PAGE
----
Drilling in this basin is characterized by slow rate of penetration (ROP), frequent bit trips, drill string failure, and high well cost. The 12 1/4-in section in this offshore block typically drills through very hard, abrasive and thick layers of Basaltic formation (known as Deccan Trap) with unconfined compressive strength (UCS) between 18-42 kpsi. Conventional polycrystalline diamond compact (PDC) bits and roller cone (RC) bits faced extreme cutting structure damage and delivered poor ROPs in this section. In this paper, challenges of drilling approximately 2,200 m of hard and abrasive Deccan Trap in the 12.25-in section is discussed along with a proposed solution of hybrid bit design by combining conical (CDE) and ridged (RDE) diamond elements.
Two new hybrid 8-bladed 16-mm bit were specifically designed for this application. The first bit drilled an interval of 952m with an average ROP of 1.9m/hr and the second bit drilled an interval of 960m with an average ROP of 1.83m/hr. Both the bits came out of the hole in good condition, thereby delivering a benchmark performance in drilling this challenging section. The runs resulted in 40% reduction in cost/meter for this section and saved 36 offshore days for the customer.
Pandey, Vivek (ONGC Ltd) | Dimri, Sunil Kumar (ONGC Ltd) | Mathur, Dinesh Kumar (ONGC Ltd) | Singh, Raman Kumar (ONGC Ltd) | Dutt, Ankit (Schlumberger) | Khataniar, Sanjoy (Schlumberger) | Agarwal, Ankit (Schlumberger) | Herrera, Adrian (Schlumberger) | Fischer, Karsten (Schlumberger) | Darous, Christophe (Schlumberger) | Mukku, Vinil Kumar Reddy (Schlumberger) | Talreja, Rahul (Schlumberger) | Gunasekaran, Dinesh Chinnapparaja (Schlumberger) | Aderemi, Samuel Bankole (Schlumberger) | Bahuguna, Somesh (Schlumberger)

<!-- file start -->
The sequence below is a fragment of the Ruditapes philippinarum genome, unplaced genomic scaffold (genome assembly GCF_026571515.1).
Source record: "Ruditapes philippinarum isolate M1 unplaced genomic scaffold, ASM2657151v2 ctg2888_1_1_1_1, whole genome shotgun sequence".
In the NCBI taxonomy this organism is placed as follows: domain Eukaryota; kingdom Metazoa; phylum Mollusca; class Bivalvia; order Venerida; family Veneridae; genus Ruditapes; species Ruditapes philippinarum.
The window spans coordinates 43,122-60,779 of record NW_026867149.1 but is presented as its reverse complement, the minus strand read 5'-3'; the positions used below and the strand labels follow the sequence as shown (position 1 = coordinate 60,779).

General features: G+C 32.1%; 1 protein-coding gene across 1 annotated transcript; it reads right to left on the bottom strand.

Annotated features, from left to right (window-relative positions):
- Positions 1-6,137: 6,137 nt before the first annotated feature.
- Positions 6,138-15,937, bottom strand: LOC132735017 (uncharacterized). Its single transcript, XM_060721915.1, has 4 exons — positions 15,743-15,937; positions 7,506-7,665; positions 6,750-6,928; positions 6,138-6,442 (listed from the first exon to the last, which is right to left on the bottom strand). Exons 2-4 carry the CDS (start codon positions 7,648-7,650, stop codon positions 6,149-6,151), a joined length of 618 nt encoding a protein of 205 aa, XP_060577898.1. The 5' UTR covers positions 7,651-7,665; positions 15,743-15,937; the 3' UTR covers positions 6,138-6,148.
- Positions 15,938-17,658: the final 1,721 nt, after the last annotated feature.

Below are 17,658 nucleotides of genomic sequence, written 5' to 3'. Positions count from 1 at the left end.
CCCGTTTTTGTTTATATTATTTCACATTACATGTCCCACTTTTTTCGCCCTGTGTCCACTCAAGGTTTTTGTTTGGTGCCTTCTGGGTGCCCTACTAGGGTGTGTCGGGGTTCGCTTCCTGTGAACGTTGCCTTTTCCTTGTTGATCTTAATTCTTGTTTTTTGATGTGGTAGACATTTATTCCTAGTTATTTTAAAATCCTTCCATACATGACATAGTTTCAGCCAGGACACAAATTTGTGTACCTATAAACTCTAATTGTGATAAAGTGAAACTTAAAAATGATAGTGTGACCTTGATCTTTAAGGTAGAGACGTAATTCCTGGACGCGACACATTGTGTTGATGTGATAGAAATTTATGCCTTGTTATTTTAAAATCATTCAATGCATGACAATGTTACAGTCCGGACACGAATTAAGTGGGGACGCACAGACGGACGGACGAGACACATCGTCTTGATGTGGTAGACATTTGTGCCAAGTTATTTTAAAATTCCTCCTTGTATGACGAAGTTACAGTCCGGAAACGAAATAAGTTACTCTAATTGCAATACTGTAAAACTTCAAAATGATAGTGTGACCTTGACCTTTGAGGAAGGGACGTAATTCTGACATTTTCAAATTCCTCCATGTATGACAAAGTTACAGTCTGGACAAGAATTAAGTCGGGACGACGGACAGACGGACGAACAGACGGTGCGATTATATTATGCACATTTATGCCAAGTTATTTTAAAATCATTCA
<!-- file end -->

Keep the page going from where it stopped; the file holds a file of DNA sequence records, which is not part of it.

Rock fabric characteristics of Gamij Field lies in the purview of conventional reservoirs but are as complex and uncertain as unconventional. It is a multi-layered, heterogeneous reservoir on depletion drive with very low permeability. Even after hydraulic fracturing and artificial lift, the production rate lies in the range of 3-4 m3/d. This paper evaluates the impact of past hydraulic fracture operations and uses this understanding to optimize the stimulation strategy for future wells.
A customized multidisciplinary modeling and flow simulation workflow; integrating petrophysical, geomechanical, stimulation and production data was adopted and applied to sectors of the field. Two techniques were combined 1. Unconventional (Fast Loop) 2. Conventional (Slow Loop) in an intriguing and iterative manner. Hydraulic Fractures were designed, optimized and calibrated using a rigorous workflow of unstructured grid and unconventional fracture modelling/3D planar fractures in the sector models. Sector model is considered the most effective approach to characterize completion quality in Gamij Field due to the limitation of current modelling technologies to design and simulate hydraulic fractures in full-field model.